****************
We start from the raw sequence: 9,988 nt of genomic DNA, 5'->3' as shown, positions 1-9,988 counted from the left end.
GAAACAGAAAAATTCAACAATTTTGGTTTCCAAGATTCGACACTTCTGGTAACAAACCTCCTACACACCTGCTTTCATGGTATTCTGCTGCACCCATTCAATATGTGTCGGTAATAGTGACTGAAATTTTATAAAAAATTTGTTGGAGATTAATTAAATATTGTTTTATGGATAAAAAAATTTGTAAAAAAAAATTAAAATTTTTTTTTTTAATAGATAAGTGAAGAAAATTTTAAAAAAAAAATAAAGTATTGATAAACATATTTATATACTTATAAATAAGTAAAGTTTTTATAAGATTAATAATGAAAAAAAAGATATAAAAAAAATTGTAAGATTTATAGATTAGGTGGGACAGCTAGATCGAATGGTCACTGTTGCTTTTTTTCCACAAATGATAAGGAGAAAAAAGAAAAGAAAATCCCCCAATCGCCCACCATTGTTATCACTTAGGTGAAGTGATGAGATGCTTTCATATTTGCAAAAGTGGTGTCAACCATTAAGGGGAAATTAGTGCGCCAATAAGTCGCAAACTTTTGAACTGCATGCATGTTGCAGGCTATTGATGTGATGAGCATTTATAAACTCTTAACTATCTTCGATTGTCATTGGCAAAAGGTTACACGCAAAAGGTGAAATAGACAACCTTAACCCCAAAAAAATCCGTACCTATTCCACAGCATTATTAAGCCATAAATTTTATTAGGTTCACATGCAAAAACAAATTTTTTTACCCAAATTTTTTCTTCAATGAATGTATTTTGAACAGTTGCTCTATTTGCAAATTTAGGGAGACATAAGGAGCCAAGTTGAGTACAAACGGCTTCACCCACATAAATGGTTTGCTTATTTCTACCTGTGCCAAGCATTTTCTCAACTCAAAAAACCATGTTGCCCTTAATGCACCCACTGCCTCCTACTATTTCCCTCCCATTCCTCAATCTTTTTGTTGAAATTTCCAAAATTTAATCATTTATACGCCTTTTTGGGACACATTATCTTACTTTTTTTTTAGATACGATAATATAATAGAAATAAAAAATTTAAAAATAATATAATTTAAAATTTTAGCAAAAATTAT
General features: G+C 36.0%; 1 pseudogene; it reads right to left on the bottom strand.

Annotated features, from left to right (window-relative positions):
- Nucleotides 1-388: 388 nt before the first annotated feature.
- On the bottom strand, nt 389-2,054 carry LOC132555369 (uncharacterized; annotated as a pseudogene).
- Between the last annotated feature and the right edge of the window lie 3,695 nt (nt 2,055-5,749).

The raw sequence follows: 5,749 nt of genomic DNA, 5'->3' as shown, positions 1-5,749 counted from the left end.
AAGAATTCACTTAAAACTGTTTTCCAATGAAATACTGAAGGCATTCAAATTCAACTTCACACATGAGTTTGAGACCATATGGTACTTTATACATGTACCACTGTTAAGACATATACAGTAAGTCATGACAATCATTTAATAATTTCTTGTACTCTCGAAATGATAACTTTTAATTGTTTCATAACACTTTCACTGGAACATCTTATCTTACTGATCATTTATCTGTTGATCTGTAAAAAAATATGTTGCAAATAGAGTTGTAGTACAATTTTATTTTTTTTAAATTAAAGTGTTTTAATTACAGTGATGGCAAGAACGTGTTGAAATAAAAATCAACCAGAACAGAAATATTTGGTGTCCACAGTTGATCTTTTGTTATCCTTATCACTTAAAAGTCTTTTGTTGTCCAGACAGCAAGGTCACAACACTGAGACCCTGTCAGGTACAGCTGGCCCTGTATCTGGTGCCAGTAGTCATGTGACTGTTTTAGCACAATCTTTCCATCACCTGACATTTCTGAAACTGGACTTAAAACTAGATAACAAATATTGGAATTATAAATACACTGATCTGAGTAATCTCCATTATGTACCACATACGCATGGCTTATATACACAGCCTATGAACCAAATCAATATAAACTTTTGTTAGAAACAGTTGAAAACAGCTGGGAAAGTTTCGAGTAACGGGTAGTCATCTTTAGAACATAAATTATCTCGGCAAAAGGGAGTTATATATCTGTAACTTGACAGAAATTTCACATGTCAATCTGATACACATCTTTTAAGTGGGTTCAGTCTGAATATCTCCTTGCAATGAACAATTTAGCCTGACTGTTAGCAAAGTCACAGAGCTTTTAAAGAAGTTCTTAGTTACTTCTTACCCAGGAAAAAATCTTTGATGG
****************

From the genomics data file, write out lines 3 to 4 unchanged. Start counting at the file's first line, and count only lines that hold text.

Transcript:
General features: G+C 36.0%; 1 pseudogene; it reads right to left on the bottom strand.

Annotated features, from left to right (window-relative positions):